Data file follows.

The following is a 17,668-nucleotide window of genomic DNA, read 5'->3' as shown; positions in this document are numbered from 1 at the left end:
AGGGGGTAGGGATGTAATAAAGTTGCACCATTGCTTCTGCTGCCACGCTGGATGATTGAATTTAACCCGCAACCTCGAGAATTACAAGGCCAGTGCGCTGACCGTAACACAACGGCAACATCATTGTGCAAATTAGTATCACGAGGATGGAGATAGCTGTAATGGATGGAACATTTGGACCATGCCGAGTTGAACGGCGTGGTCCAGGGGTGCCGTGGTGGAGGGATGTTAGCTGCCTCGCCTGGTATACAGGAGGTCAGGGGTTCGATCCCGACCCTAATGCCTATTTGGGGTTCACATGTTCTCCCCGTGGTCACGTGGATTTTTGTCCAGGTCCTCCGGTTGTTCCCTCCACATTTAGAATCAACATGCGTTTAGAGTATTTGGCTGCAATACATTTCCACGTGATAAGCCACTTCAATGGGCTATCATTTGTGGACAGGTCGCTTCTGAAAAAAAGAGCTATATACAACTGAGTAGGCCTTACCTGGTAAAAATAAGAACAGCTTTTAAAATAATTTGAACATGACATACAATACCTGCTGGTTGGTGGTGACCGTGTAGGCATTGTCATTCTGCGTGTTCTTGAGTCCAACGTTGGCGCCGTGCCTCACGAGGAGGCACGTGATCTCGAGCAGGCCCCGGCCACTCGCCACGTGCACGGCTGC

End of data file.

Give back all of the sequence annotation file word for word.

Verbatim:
The following is a 17,668-nucleotide window of genomic DNA, read 5'->3' as shown; positions in this document are numbered from 1 at the left end:
AGGGGGTAGGGATGTAATAAAGTTGCACCATTGCTTCTGCTGCCACGCTGGATGATTGAATTTAACCCGCAACCTCGAGAATTACAAGGCCAGTGCGCTGACCGTAACACAACGGCAACATCATTGTGCAAATTAGTATCACGAGGATGGAGATAGCTGTAATGGATGGAACATTTGGACCATGCCGAGTTGAACGGCGTGGTCCAGGGGTGCCGTGGTGGAGGGATGTTAGCTGCCTCGCCTGGTATACAGGAGGTCAGGGGTTCGATCCCGACCCTAATGCCTATTTGGGGTTCACATGTTCTCCCCGTGGTCACGTGGATTTTTGTCCAGGTCCTCCGGTTGTTCCCTCCACATTTAGAATCAACATGCGTTTAGAGTATTTGGCTGCAATACATTTCCACGTGATAAGCCACTTCAATGGGCTATCATTTGTGGACAGGTCGCTTCTGAAAAAAAGAGCTATATACAACTGAGTAGGCCTTACCTGGTAAAAATAAGAACAGCTTTTAAAATAATTTGAACATGACATACAATACCTGCTGGTTGGTGGTGACCGTGTAGGCATTGTCATTCTGCGTGTTCTTGAGTCCAACGTTGGCGCCGTGCCTCACGAGGAGGCACGTGATCTCGAGCAGGCCCCGGCCACTCGCCACGTGCACGGCTGC